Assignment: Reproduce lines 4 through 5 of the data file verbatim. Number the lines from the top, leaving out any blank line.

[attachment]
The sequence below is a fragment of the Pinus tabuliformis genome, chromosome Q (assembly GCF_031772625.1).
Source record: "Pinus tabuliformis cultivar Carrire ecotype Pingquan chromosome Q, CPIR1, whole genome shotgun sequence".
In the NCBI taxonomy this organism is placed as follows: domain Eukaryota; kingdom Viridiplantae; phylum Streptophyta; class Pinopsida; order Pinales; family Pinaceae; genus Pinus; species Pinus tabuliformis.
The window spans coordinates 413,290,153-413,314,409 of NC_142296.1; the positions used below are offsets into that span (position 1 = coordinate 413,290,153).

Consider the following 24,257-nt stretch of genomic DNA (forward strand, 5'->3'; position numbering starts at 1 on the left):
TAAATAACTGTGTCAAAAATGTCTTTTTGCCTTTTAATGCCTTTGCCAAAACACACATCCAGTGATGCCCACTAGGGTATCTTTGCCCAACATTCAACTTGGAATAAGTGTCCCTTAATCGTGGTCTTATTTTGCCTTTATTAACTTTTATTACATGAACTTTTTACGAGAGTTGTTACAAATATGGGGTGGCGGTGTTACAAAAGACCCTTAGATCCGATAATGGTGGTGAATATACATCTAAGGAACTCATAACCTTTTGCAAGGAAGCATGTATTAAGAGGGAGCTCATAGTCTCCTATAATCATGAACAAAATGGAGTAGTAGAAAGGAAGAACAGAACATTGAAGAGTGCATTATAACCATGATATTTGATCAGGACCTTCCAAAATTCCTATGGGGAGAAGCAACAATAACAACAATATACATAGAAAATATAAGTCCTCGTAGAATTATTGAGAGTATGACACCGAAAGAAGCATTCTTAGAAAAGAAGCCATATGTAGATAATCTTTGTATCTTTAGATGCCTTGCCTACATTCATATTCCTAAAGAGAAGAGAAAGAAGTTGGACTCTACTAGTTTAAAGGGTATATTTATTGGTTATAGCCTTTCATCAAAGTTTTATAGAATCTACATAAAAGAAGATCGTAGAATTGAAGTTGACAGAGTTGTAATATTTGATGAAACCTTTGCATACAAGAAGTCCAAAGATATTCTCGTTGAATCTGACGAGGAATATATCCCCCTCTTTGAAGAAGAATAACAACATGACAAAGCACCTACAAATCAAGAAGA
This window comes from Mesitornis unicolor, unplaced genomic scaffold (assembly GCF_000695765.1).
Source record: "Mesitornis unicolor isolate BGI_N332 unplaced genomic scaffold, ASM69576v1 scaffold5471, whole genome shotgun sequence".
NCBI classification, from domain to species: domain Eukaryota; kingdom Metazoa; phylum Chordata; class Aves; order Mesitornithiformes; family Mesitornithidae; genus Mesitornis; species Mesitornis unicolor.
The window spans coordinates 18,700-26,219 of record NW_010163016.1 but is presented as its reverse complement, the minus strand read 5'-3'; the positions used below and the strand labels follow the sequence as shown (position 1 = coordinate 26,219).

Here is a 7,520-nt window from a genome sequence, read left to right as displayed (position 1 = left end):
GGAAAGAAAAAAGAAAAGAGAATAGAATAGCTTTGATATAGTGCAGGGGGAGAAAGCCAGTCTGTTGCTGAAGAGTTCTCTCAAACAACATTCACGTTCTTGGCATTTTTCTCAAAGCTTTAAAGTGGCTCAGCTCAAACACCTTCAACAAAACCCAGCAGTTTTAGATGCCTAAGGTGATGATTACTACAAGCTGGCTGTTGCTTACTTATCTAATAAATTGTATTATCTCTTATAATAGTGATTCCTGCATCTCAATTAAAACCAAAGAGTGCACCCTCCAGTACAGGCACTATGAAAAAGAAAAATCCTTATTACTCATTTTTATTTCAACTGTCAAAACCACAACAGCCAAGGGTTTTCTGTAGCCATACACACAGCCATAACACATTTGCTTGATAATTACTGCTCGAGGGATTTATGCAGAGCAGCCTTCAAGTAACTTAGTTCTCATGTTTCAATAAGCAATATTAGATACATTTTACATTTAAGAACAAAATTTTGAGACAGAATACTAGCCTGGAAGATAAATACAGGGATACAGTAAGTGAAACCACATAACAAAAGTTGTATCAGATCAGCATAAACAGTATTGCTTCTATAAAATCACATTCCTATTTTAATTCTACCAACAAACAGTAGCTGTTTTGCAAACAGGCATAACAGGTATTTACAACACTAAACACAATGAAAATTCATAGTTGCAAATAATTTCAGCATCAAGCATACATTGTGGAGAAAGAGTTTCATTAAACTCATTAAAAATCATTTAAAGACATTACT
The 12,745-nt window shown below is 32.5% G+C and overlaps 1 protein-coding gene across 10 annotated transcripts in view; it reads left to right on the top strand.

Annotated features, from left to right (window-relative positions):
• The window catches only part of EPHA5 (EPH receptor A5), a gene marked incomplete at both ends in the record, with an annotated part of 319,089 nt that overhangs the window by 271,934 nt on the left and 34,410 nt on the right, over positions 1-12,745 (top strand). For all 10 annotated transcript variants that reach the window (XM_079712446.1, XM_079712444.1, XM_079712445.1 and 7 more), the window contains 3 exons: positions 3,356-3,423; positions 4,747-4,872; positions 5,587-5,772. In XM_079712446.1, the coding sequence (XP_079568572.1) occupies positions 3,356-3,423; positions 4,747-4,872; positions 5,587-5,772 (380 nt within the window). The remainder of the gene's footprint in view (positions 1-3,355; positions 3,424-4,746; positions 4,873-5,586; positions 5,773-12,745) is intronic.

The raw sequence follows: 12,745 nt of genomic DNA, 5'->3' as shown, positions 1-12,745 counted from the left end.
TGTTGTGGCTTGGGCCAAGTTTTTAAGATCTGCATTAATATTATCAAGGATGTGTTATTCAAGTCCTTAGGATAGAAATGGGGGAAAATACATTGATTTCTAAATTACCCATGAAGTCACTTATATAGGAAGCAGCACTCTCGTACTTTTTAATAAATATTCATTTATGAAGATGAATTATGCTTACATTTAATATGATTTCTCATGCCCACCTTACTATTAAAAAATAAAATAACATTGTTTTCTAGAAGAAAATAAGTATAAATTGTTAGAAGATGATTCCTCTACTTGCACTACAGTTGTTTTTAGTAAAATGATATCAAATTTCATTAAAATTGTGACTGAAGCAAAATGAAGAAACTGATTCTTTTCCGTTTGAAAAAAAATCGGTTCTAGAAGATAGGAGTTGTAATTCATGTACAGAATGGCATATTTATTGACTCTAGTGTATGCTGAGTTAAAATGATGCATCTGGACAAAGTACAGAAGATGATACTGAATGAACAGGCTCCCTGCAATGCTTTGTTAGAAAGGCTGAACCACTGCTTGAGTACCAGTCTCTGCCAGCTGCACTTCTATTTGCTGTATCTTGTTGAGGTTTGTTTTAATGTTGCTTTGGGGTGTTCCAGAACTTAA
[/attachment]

The window spans coordinates 413,290,153-413,314,409 of NC_142296.1; the positions used below are offsets into that span (position 1 = coordinate 413,290,153).

Consider the following 24,257-nt stretch of genomic DNA (forward strand, 5'->3'; position numbering starts at 1 on the left):